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Meet Kyle Ball, a Technical Specialist at AlphaKOR Group. Kyle has been an integral member of the AlphaKOR Tech Department for two years. He had originally applied for a triage position, but AlphaKOR determined he would be a better fit in the Technical Specialist role and, according to Kyle, they were right!

Every day, Kyle brings his best foot forward attitude and loves to take a hands-on approach to fix IT issues.

Before Kyle joined the AlphaKOR Group, he began his career as a Chemist- “It was a lot of fun!” he said about working for a black oxide and aluminum anodizing company. Soon after, Kyle found his love for the IT field.

In this employee interview, we learn what it’s like working as a Technical Specialist for a Managed Service Provider (MSP).

What does an average day look like for you as a Technician specializing in MSP?

My day always looks different depending on where I am working. When I am in-house, I work on projects remotely, help colleagues and clients, and attend client meetings. At meetings with clients, I use a lot of problem-solving skills to determine what the best way is to move forward in their environment and resolve an issue that is occurring.

When I am off-site, I drive around the city [Windsor, Ontario] resolving various issues at different places. Because my days always look different, I’m always kept on my feet.

Have you always worked for a Managed Service Provider?

No. For my first job, I was a Chemist for a black oxide and aluminum anodizing company and that was a lot of fun! I’ve worked in call centers, factories, and for a privately owned company as their in-house IT.

What is the biggest difference between working for an MSP and performing IT for a single company?

The biggest difference is the level of experience you get. Working for an MSP, you’re exposed to so much more. Whereas performing IT for a single company you might do a server migration once in four years. And after you perform the server migration you may not run into any issues, or if you do you fix that issue and that’s the only experience you have with that. This means that you’re only ever exposed to an environment that you’re already familiar with.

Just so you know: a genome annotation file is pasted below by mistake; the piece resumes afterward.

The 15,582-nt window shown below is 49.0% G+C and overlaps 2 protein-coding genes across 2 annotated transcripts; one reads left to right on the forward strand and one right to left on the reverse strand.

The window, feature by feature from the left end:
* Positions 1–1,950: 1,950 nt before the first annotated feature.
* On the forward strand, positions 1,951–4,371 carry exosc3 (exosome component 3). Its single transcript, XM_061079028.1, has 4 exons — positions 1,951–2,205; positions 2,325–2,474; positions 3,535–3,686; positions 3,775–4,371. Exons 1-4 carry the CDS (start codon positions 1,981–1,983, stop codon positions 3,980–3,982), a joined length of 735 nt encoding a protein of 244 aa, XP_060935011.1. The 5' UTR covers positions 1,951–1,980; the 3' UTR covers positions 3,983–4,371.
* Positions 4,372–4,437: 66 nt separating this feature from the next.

Working for an MSP, you’ll be performing server migrations for many clients in different environments and situations. Doing so, you’re also running into different issues and fixes and can learn to solve issues faster by applying your experience from working with other clients. Working for an MSP really helps broaden troubleshooting skills, the way you address an issue, and changes the way you analyze tasks because you’re exposed to so much more.

What was the transition like working for a single companies’ IT department to an IT Firm?

Drastic; the pace is completely different. As an in-house IT for one company, you focus on one project for the company you work for. In the MSP world, the pace is much faster – you’re working on forty different projects simultaneously for forty different clients.

How do you manage to work on multiple projects at a time?

To manage my workflow, my time is scheduled for each client. Unless I’m called off a task for an emergency, the customer that I am scheduled for has my complete focus for a prescribed amount of time or until whatever issue I’m working on for them is resolved. It’s really the only way you can do it because otherwise if you’re worried about something happening with one project while you’re working on another, that client won’t get the full attention they deserve.

What is your favourite thing about working for an MSP?